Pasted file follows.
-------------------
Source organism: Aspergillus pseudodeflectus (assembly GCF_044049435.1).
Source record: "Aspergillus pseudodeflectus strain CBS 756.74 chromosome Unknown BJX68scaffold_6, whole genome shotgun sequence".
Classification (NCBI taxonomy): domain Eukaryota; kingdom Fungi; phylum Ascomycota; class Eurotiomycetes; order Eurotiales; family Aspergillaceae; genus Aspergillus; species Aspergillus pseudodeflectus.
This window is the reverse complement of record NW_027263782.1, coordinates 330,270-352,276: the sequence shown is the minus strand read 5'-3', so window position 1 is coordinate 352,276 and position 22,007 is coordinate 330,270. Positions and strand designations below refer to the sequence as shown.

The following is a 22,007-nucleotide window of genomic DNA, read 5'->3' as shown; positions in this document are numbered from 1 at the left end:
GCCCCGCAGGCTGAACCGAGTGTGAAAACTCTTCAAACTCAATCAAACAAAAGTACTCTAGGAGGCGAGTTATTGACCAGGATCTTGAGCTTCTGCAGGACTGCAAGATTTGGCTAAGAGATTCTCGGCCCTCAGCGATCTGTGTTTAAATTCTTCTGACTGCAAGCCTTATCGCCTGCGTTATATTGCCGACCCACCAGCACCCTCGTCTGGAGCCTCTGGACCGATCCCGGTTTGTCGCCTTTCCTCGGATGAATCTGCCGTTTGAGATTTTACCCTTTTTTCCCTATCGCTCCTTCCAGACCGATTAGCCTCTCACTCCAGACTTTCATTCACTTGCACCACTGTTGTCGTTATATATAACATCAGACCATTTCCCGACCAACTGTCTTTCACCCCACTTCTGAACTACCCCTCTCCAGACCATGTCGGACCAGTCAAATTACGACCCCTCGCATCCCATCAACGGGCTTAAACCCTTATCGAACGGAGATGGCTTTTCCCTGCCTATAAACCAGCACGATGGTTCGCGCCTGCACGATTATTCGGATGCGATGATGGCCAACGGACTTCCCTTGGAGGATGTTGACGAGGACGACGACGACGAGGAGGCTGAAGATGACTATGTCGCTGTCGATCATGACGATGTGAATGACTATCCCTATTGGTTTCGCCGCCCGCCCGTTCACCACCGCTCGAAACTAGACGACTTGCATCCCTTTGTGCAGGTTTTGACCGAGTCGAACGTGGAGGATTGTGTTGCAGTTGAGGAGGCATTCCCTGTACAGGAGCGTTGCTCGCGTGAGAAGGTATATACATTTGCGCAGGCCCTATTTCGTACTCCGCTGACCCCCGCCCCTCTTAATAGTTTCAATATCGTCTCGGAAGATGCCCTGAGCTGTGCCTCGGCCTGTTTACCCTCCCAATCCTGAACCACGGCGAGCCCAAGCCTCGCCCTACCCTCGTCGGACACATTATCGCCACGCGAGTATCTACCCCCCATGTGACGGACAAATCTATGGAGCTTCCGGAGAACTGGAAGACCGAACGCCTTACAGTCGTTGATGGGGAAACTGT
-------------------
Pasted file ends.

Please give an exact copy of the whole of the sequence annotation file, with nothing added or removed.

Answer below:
Source organism: Aspergillus pseudodeflectus (assembly GCF_044049435.1).
Source record: "Aspergillus pseudodeflectus strain CBS 756.74 chromosome Unknown BJX68scaffold_6, whole genome shotgun sequence".
Classification (NCBI taxonomy): domain Eukaryota; kingdom Fungi; phylum Ascomycota; class Eurotiomycetes; order Eurotiales; family Aspergillaceae; genus Aspergillus; species Aspergillus pseudodeflectus.
This window is the reverse complement of record NW_027263782.1, coordinates 330,270-352,276: the sequence shown is the minus strand read 5'-3', so window position 1 is coordinate 352,276 and position 22,007 is coordinate 330,270. Positions and strand designations below refer to the sequence as shown.

The following is a 22,007-nucleotide window of genomic DNA, read 5'->3' as shown; positions in this document are numbered from 1 at the left end:
GCCCCGCAGGCTGAACCGAGTGTGAAAACTCTTCAAACTCAATCAAACAAAAGTACTCTAGGAGGCGAGTTATTGACCAGGATCTTGAGCTTCTGCAGGACTGCAAGATTTGGCTAAGAGATTCTCGGCCCTCAGCGATCTGTGTTTAAATTCTTCTGACTGCAAGCCTTATCGCCTGCGTTATATTGCCGACCCACCAGCACCCTCGTCTGGAGCCTCTGGACCGATCCCGGTTTGTCGCCTTTCCTCGGATGAATCTGCCGTTTGAGATTTTACCCTTTTTTCCCTATCGCTCCTTCCAGACCGATTAGCCTCTCACTCCAGACTTTCATTCACTTGCACCACTGTTGTCGTTATATATAACATCAGACCATTTCCCGACCAACTGTCTTTCACCCCACTTCTGAACTACCCCTCTCCAGACCATGTCGGACCAGTCAAATTACGACCCCTCGCATCCCATCAACGGGCTTAAACCCTTATCGAACGGAGATGGCTTTTCCCTGCCTATAAACCAGCACGATGGTTCGCGCCTGCACGATTATTCGGATGCGATGATGGCCAACGGACTTCCCTTGGAGGATGTTGACGAGGACGACGACGACGAGGAGGCTGAAGATGACTATGTCGCTGTCGATCATGACGATGTGAATGACTATCCCTATTGGTTTCGCCGCCCGCCCGTTCACCACCGCTCGAAACTAGACGACTTGCATCCCTTTGTGCAGGTTTTGACCGAGTCGAACGTGGAGGATTGTGTTGCAGTTGAGGAGGCATTCCCTGTACAGGAGCGTTGCTCGCGTGAGAAGGTATATACATTTGCGCAGGCCCTATTTCGTACTCCGCTGACCCCCGCCCCTCTTAATAGTTTCAATATCGTCTCGGAAGATGCCCTGAGCTGTGCCTCGGCCTGTTTACCCTCCCAATCCTGAACCACGGCGAGCCCAAGCCTCGCCCTACCCTCGTCGGACACATTATCGCCACGCGAGTATCTACCCCCCATGTGACGGACAAATCTATGGAGCTTCCGGAGAACTGGAAGACCGAACGCCTTACAGTCGTTGATGGGGAAACTGT